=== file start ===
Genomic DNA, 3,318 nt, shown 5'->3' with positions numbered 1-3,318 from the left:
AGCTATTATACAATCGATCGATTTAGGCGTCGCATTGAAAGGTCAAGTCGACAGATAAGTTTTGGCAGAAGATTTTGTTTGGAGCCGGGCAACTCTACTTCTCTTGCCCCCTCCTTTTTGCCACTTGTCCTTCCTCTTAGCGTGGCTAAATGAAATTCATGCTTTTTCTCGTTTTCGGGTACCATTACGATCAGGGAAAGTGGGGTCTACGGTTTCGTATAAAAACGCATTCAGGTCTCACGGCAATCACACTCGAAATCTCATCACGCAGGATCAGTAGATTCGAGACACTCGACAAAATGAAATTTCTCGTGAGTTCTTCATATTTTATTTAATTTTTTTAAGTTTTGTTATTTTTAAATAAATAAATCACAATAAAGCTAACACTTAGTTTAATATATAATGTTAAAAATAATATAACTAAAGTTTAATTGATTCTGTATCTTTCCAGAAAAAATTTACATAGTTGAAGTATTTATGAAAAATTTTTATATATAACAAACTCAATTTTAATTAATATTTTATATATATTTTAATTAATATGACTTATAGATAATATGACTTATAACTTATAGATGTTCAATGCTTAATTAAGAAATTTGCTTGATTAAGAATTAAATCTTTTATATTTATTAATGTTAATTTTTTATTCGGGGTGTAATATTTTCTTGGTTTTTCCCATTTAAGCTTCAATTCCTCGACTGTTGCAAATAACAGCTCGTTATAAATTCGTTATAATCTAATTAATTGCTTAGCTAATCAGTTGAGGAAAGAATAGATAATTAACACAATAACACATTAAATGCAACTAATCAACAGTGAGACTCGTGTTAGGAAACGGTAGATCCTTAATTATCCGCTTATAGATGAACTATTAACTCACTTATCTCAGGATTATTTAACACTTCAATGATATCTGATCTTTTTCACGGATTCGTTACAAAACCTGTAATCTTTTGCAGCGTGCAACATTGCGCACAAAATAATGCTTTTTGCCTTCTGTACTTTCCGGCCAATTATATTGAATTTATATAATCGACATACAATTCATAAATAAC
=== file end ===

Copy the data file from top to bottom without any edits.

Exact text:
Genomic DNA, 3,318 nt, shown 5'->3' with positions numbered 1-3,318 from the left:
AGCTATTATACAATCGATCGATTTAGGCGTCGCATTGAAAGGTCAAGTCGACAGATAAGTTTTGGCAGAAGATTTTGTTTGGAGCCGGGCAACTCTACTTCTCTTGCCCCCTCCTTTTTGCCACTTGTCCTTCCTCTTAGCGTGGCTAAATGAAATTCATGCTTTTTCTCGTTTTCGGGTACCATTACGATCAGGGAAAGTGGGGTCTACGGTTTCGTATAAAAACGCATTCAGGTCTCACGGCAATCACACTCGAAATCTCATCACGCAGGATCAGTAGATTCGAGACACTCGACAAAATGAAATTTCTCGTGAGTTCTTCATATTTTATTTAATTTTTTTAAGTTTTGTTATTTTTAAATAAATAAATCACAATAAAGCTAACACTTAGTTTAATATATAATGTTAAAAATAATATAACTAAAGTTTAATTGATTCTGTATCTTTCCAGAAAAAATTTACATAGTTGAAGTATTTATGAAAAATTTTTATATATAACAAACTCAATTTTAATTAATATTTTATATATATTTTAATTAATATGACTTATAGATAATATGACTTATAACTTATAGATGTTCAATGCTTAATTAAGAAATTTGCTTGATTAAGAATTAAATCTTTTATATTTATTAATGTTAATTTTTTATTCGGGGTGTAATATTTTCTTGGTTTTTCCCATTTAAGCTTCAATTCCTCGACTGTTGCAAATAACAGCTCGTTATAAATTCGTTATAATCTAATTAATTGCTTAGCTAATCAGTTGAGGAAAGAATAGATAATTAACACAATAACACATTAAATGCAACTAATCAACAGTGAGACTCGTGTTAGGAAACGGTAGATCCTTAATTATCCGCTTATAGATGAACTATTAACTCACTTATCTCAGGATTATTTAACACTTCAATGATATCTGATCTTTTTCACGGATTCGTTACAAAACCTGTAATCTTTTGCAGCGTGCAACATTGCGCACAAAATAATGCTTTTTGCCTTCTGTACTTTCCGGCCAATTATATTGAATTTATATAATCGACATACAATTCATAAATAAC